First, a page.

Many of the world's most accomplished musicians over the course of history have been referred to as "naturals," suggesting that excellence is derived from innate potential.
Undoubtedly, without practice and hard work, that point becomes moot. In his 2008 book "Outliers," Malcolm Gladwell helped popularize the idea of a "10,000-hour rule," which he applied to numerous disciplines as a measure of the investment needed to achieve exceptional mastery.
Gladwell's thinking may remain useful as a motivator, but recent genetic research proves that in the realm of music, being a "natural" performer actually involves biological processes that dispose some more than others to attain greatness.
As highlighted in a podcast for Scientific American
, a team of researchers based in Finland set out to explore the molecular mechanisms that underly the cognitive and multi-sensory motor skills observed in musical performers.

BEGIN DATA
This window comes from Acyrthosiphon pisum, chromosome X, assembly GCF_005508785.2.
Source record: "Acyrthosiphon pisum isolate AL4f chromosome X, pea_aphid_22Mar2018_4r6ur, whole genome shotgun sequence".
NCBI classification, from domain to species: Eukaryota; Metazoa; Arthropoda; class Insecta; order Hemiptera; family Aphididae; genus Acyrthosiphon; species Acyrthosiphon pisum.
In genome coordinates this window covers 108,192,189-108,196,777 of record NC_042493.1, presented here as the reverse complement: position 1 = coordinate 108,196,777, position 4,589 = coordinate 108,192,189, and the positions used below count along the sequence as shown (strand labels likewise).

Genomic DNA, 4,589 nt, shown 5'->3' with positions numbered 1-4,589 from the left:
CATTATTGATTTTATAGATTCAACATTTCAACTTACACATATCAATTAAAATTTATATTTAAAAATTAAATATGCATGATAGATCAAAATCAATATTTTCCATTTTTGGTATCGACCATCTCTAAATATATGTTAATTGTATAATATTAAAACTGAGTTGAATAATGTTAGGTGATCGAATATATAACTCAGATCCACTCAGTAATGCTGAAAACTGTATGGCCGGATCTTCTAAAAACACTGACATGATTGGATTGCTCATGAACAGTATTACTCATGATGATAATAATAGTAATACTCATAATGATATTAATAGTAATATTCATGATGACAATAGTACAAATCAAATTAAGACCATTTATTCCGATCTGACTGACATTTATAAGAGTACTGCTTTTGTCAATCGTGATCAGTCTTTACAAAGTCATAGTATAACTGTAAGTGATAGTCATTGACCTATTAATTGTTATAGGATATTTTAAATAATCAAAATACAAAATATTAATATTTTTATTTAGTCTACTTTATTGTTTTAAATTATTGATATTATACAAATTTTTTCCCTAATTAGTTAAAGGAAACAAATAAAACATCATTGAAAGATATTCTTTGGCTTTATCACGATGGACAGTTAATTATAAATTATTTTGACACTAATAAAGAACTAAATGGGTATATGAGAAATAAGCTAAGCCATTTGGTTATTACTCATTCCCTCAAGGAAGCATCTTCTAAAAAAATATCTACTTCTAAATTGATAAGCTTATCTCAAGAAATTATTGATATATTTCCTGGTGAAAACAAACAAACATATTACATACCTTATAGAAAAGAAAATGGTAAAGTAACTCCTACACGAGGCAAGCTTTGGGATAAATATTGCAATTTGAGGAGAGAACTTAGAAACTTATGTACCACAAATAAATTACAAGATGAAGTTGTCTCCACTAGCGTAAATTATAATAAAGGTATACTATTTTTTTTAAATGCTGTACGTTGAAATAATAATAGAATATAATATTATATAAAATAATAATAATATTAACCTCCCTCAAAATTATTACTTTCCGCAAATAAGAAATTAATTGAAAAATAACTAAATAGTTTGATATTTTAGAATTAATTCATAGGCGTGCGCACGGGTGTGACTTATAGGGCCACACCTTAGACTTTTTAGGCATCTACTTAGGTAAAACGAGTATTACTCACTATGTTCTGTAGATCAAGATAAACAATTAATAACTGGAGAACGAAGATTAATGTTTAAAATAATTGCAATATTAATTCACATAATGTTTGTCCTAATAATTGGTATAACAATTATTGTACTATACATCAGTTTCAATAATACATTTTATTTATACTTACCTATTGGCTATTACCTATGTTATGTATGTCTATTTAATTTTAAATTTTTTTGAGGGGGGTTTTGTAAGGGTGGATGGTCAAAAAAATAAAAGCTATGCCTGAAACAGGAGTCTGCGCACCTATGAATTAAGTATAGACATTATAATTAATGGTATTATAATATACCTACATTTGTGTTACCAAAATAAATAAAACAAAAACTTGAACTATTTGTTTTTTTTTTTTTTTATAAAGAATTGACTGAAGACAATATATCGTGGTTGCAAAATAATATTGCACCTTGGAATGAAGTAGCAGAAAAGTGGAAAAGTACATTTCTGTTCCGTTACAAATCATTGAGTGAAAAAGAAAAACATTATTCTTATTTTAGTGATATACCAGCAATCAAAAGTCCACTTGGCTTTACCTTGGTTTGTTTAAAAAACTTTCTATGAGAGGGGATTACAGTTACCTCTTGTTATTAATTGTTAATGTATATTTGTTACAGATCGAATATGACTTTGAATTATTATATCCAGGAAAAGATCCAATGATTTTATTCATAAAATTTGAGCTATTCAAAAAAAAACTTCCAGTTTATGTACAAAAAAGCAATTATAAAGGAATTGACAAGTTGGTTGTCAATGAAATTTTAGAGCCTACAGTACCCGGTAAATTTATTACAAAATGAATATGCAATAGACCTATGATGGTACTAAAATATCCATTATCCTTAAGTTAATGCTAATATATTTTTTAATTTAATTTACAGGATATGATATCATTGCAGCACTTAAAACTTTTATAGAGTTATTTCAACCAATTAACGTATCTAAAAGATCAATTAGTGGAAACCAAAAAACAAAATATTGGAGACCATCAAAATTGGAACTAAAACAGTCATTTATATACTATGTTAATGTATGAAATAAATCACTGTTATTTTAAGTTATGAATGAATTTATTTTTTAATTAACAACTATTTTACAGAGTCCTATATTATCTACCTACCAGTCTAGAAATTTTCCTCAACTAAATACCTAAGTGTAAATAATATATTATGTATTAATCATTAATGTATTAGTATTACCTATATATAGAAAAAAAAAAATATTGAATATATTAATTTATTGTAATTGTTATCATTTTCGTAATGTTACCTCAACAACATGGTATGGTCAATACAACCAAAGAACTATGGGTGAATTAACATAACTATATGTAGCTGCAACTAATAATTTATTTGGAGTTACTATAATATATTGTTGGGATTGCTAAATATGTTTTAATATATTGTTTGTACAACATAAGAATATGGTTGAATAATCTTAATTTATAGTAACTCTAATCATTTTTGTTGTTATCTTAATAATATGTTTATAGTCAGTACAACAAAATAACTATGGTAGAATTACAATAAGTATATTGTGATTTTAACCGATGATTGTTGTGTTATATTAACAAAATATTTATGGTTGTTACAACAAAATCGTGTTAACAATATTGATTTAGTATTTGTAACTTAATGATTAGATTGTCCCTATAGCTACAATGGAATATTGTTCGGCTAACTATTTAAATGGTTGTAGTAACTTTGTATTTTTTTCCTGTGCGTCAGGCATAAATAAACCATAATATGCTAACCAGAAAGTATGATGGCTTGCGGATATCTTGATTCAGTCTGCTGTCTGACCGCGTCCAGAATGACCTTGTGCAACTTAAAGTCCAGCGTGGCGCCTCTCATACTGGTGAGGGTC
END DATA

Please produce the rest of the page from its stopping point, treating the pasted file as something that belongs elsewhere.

The experiment involved taking blood samples from 10 musicians before and after they performed a selection of pieces by Stravinsky, Haydn, Mozart and Bach. Researchers then identified all of the genes that were turned on (transcribed into RNAs) during the course of the performance.
The findings of the study
were published recently in the journal "Nature Scientific Reports," but in basic terms, the results showed that a boost in activity occurred among certain genes involved with neural growth and flexibility. Genes associated with motor skills and the pleasure centers of the brain also increased in the samples taken after the performance.
So as far as musical talent goes, having a bird brain is actually a favorable quality, not a putdown.